To find polygons which "truly" intersect (ie. have some shared area in common) then ST_Relate must be used with an Intersection Matrix pattern of T********. There is no standard named predicate which provides this semantics. (It would be nice if there was a named predicate called something like "interiorIntersects".) The PostGIS doc has an example.

Another option is to compute the actual intersection geometry (using ST_Intersection) and check whether it has dimension = 2. However, this will be slower than using the predicate. Also, the intersection computation is subject to numerical round-off, which means that in certain cases the intersection may not contain an area even if the overlaps predicate returns true.

Note also that if the input data is not a true polygonal coverage, it may be that "adjacent" polygons actually have a non-zero intersection area (and hence ST_Relate(a, b, 'T********') = true). In this case it is necessary to compute the intersection area and then filter out cases with a small tolerance value on the intersection area.

  • Territory 3 is inside territory 1, so their intersection dimension is 2 but territory 3 doesn't overlap territory 1. In fact, the definition provided doesn't state that two polygons overlap if their intersection has dimension 2. Beyond that, if the geometry returned by the intersection between the two original geometries is not a GEOMETRYCOLLECTION, I agree that the error in PostGIS 2.5.0 may be due to the rounding of the coordinates of some vertices of the resulting geometry. – Gabriel De Luca Nov 17 '19 at 18:19
  • 1
    @GabrielDeLuca you're right, my mistake. ST_Overlaps doesn't detect wholly-contained cases. In fact, there is no named predicate which does exactly this. Instead, ST_Relate with a specify pattern of 'T********' (interior intersects) must be used. I'll edit my reply. – dr_jts Nov 17 '19 at 23:33
  • Territory 3 and 4 were produced in a result of ST_DIfference(1,2) and ST_Difference(2,1). And the problem is, that they intersects with parents. I guess that the problem lays somewhere in ST_Differnece, even with strong snap to grid ST_CollectionExtract( ST_Force_Collection( ST_MakeValid( ST_SnapToGrid(first_poly, 0.01)), 3)) – MiklerGM Nov 18 '19 at 18:45
  • 1
    Yes, in general the overlay operations won't produce results that "match" exactly with the inputs. The problem is that it's not possible to exactly represent a point which is the intersection of two line segments. in general. – dr_jts Nov 18 '19 at 21:02
0

I think it is likely that the analysis of ST_Overlaps and ST_Touches for multi-part geometries may not be entirely correct in versions of PostGIS less than 3.0.0. Not that of ST_Intersects, a function that supports geometry collections since version 2.5.0.

The product of the intersection between two geometries can result in a GEOMETRYCOLLECTION even if the original geometries were single-part polygons. This collection may contain polygons, lines and points, depending on the spatial condition between intersected geometries.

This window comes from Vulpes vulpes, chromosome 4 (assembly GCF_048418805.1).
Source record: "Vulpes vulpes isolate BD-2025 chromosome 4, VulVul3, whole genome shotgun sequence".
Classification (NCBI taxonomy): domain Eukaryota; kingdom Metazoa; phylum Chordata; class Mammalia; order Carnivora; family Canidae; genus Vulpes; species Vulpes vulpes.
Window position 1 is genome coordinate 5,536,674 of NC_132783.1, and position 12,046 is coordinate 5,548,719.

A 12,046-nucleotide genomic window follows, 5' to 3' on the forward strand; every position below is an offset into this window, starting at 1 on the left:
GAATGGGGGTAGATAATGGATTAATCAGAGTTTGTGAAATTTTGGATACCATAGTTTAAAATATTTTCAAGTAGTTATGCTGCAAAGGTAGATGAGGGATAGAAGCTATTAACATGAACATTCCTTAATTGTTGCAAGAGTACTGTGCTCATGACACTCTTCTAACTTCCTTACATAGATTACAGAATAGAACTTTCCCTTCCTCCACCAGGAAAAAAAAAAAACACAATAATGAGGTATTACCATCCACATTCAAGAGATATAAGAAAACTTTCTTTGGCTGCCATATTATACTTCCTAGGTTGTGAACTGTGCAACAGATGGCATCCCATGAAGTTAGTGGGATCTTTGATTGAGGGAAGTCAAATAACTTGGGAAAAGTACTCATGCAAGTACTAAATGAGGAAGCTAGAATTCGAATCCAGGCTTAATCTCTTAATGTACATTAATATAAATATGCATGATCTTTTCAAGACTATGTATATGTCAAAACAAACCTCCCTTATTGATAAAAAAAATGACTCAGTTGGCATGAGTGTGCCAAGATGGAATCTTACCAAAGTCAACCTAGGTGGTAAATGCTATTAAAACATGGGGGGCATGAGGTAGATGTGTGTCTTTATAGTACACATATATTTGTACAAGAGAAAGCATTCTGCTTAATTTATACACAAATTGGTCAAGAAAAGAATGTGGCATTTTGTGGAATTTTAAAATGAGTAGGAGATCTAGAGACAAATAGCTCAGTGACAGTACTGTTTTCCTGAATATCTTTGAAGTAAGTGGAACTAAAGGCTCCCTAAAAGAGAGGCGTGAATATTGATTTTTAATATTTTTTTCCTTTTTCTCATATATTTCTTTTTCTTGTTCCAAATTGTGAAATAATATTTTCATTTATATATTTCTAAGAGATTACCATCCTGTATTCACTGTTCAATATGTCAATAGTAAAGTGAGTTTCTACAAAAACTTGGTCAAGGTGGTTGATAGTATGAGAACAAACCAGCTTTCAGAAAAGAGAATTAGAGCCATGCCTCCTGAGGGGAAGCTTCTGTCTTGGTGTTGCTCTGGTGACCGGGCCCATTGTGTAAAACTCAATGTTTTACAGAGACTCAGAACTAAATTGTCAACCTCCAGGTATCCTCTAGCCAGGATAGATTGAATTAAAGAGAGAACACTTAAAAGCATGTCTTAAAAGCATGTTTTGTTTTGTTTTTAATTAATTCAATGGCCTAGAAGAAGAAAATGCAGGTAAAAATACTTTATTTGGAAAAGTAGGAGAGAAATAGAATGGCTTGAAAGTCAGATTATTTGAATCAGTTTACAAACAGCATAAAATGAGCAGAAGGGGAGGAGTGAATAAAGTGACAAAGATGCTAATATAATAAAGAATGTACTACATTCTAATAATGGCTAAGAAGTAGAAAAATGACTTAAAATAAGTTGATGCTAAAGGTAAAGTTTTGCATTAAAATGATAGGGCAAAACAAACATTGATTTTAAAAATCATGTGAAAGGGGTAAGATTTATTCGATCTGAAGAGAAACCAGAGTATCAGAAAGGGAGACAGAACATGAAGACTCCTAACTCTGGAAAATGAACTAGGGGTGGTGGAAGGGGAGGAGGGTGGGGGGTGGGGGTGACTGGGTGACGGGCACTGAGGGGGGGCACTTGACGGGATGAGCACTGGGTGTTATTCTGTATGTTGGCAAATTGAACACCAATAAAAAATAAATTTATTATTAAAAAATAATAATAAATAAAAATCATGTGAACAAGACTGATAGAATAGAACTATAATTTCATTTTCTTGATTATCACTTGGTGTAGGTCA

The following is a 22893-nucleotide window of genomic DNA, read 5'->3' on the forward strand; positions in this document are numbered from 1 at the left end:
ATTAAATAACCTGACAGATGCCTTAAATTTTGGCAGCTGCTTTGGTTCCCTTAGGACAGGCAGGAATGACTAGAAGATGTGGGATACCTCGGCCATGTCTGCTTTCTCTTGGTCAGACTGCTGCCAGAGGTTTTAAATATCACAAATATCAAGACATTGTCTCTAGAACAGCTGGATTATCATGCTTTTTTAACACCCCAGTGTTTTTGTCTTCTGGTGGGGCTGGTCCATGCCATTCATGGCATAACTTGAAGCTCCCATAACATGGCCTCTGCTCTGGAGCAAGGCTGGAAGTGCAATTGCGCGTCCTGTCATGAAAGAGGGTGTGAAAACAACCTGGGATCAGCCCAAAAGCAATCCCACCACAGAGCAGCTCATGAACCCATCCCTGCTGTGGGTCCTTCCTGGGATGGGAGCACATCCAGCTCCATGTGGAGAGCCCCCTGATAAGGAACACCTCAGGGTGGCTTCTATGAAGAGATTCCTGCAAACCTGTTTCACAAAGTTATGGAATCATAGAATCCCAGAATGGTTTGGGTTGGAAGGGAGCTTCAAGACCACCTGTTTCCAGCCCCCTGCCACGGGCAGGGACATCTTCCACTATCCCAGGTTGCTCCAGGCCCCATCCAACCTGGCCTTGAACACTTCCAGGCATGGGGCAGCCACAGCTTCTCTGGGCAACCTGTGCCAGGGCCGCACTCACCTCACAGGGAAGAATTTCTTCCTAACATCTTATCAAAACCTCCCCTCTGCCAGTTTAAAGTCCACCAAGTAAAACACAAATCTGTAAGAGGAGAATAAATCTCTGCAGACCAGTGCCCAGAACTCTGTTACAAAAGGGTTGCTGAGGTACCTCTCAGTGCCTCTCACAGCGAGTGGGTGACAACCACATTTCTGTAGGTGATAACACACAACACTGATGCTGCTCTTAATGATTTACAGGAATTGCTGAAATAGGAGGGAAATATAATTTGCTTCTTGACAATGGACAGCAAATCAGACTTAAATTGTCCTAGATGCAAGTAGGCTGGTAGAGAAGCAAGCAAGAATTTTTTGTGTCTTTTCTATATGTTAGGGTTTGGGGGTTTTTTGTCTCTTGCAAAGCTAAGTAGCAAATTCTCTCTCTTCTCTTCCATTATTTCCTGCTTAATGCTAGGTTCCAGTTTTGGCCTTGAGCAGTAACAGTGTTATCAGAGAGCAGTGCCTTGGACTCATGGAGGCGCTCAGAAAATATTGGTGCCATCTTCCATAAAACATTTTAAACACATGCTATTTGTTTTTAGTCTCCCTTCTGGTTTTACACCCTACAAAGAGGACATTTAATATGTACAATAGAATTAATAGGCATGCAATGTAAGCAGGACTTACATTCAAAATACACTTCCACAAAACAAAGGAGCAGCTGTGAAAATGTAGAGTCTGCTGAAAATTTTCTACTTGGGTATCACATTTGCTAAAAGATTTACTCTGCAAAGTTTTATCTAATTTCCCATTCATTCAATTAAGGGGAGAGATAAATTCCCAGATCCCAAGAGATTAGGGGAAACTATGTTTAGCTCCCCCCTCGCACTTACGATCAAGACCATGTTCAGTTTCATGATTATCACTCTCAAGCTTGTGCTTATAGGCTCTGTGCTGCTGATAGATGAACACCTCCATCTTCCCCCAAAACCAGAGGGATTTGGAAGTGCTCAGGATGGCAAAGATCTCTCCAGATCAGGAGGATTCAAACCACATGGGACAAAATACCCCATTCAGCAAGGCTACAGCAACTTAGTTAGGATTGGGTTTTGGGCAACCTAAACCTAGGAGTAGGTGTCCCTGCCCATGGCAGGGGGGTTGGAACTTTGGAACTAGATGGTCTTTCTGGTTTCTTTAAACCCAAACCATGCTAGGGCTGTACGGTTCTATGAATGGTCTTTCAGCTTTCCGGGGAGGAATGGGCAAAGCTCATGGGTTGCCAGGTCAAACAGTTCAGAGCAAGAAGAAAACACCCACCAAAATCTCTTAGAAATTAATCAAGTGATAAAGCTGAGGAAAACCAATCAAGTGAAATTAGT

If what you want to obtain those intersections in which at least one of its parts is a polygon, you can filter the results so that they satisfy that ST_Dimension of the intersection returns the value 2:

SELECT *
FROM (
  SELECT a.id a_id, b.id b_id, ST_Intersection( a.territory, b.territory) inters_geom
  FROM t1 a
  INNER JOIN t1 b
    ON (a.id = 3
    AND ST_Intersects( a.territory, b.territory)))
WHERE ST_Dimension( inters_geom) = 2;  

A much more detailed analysis about the spatial condition of the analyzed geometries can be performed through ST_Relate (PostGIS >= 3.0.0 for GEOMETRYCOLLECTION support).

  • The spatial predicates have been extensively tested in all versions of PostGIS, so they are correct. In this case it is how they are being used which is the issue. – dr_jts Nov 17 '19 at 17:43
0

Thank you all for all the hints and advice.

So far I've ended up with filtering out polygons smaller than 100sqm considering them as an error. UPD: As I am storing geometry in non-projected way with SRID:4326 to calculate area of the polygon I am casting geometry to geography


SELECT geom, ST_Area(geom) sqft FROM (
    SELECT
        (ST_Dump(ST_Intersection(orig, diff))).geom as geom
    FROM (
        SELECT *
            , poly2 as orig, ST_Difference(poly1, poly2) as diff
--          , poly1 as orig, ST_Difference(poly2, poly1) as diff
        FROM (
            SELECT
                (SELECT territory FROM api_spacetimevolume WHERE id = 225) as poly1
                , (SELECT territory FROM api_spacetimevolume WHERE id = 230) as poly2
        ) as foo
    ) as foo
) as foo
WHERE ST_Dimension(geom) = 2 AND ST_Area(geom::geography) > 100

I am terrified in amount of time for this procedure.

  • Find all candidates for intersection in space and time with ST_Intersects
  • Filter out false-positive with function above
  • Do it again ignoring some of the polygons
  • Save the results

And it is not all, at some point there will be a necessity to 'heal' the data set from 'errors' introduced by ST_Difference

UPD, final version of the query

SELECT id, entity_id, end_date, start_date, ST_Union(xing) FROM (
    SELECT *,
      (ST_Dump(ST_Intersection(territory, diff))).geom as xing
    FROM (
      SELECT *,
        ST_Difference(
          territory,            
          'SRID=4326;POLYGON ((-132.890625 72.50172235139388, -115.3125 -55.77657301866769, 125.15625 -53.5403073915002, 120.234375 74.01954331150228, -132.890625 72.50172235139388))'::geometry
        ) as diff
      FROM (
        SELECT *
        FROM api_spacetimevolume as stv
        WHERE stv.end_date >= '0'::numeric(10,1) AND stv.start_date <= '999999999'::numeric(10,1)
        AND ST_Intersects(
          territory,
          'SRID=4326;POLYGON ((-132.890625 72.50172235139388, -115.3125 -55.77657301866769, 125.15625 -53.5403073915002, 120.234375 74.01954331150228, -132.890625 72.50172235139388))'::geometry)
      ) as foo
    ) as foo
  ) as foo
  WHERE ST_Dimension(xing) = 2 AND ST_Area(xing::geography) > 100
  GROUP BY id, entity_id, start_date, end_date